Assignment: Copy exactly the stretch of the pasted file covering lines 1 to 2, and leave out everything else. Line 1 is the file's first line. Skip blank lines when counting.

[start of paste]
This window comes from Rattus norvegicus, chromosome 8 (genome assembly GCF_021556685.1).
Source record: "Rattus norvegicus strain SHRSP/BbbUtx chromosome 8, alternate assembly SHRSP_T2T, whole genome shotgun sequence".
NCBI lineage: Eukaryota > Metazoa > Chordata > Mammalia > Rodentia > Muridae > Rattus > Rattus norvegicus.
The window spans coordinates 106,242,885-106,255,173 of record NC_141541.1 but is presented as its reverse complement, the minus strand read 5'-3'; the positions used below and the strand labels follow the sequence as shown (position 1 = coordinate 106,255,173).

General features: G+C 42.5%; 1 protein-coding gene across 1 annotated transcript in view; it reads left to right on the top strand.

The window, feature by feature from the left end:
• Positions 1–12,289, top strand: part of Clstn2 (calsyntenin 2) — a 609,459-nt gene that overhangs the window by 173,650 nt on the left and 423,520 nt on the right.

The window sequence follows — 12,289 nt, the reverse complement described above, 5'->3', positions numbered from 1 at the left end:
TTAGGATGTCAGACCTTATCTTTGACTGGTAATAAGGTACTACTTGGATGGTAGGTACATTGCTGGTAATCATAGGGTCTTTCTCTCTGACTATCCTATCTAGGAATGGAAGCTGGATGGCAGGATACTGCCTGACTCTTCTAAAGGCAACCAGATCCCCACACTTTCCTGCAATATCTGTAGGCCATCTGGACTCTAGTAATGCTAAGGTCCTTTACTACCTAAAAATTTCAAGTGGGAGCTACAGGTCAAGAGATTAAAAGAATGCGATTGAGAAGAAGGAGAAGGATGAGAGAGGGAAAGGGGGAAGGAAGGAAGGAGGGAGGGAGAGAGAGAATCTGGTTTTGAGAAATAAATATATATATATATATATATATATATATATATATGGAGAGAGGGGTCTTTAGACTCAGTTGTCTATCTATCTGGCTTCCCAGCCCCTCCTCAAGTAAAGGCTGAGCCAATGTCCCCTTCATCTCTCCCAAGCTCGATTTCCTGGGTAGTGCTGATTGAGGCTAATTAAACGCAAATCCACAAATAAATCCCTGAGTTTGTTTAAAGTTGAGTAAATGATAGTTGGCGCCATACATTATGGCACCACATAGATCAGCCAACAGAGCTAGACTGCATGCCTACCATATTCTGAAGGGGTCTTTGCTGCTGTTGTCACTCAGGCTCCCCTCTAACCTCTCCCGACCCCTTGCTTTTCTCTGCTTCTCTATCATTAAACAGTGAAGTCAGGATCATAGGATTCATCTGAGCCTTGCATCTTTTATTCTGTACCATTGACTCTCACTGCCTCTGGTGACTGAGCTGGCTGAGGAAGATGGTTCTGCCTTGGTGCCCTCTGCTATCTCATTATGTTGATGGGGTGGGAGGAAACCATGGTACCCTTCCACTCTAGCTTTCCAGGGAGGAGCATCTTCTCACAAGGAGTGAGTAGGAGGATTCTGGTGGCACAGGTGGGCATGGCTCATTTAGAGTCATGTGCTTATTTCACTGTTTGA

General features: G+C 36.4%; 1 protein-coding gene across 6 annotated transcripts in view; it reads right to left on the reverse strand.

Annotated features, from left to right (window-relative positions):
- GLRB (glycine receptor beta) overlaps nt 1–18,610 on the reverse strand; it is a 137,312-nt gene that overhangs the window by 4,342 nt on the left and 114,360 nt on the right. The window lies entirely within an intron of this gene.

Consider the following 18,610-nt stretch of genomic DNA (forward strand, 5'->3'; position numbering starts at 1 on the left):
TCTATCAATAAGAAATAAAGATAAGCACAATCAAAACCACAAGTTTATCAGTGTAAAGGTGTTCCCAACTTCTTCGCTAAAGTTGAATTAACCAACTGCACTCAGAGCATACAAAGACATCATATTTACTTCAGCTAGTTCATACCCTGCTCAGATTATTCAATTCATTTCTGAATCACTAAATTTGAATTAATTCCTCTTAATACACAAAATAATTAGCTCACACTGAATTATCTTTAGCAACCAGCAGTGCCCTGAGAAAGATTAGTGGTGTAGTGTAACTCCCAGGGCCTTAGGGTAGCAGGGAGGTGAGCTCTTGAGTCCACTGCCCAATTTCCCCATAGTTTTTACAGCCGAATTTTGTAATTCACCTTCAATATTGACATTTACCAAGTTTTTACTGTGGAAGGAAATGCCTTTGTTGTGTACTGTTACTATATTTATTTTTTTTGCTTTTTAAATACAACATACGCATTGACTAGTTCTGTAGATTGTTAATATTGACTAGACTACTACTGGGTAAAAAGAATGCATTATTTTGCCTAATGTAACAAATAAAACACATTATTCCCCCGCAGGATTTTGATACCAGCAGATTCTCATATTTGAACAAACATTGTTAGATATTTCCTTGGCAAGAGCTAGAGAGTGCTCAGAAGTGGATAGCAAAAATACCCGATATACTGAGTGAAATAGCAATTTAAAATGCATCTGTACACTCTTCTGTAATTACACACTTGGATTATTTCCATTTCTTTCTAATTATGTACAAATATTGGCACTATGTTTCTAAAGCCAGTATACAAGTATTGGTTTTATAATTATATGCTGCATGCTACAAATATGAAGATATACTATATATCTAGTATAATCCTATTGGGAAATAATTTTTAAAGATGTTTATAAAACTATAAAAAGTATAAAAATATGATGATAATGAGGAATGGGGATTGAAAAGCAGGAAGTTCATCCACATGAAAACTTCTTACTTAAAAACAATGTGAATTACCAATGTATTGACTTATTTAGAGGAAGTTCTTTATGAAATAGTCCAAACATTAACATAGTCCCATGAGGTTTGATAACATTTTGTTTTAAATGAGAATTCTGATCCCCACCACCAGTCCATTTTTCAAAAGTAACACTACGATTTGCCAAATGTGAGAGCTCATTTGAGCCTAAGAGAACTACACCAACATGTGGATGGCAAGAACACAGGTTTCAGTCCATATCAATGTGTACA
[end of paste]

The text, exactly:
This window comes from Rattus norvegicus, chromosome 8 (genome assembly GCF_021556685.1).
Source record: "Rattus norvegicus strain SHRSP/BbbUtx chromosome 8, alternate assembly SHRSP_T2T, whole genome shotgun sequence".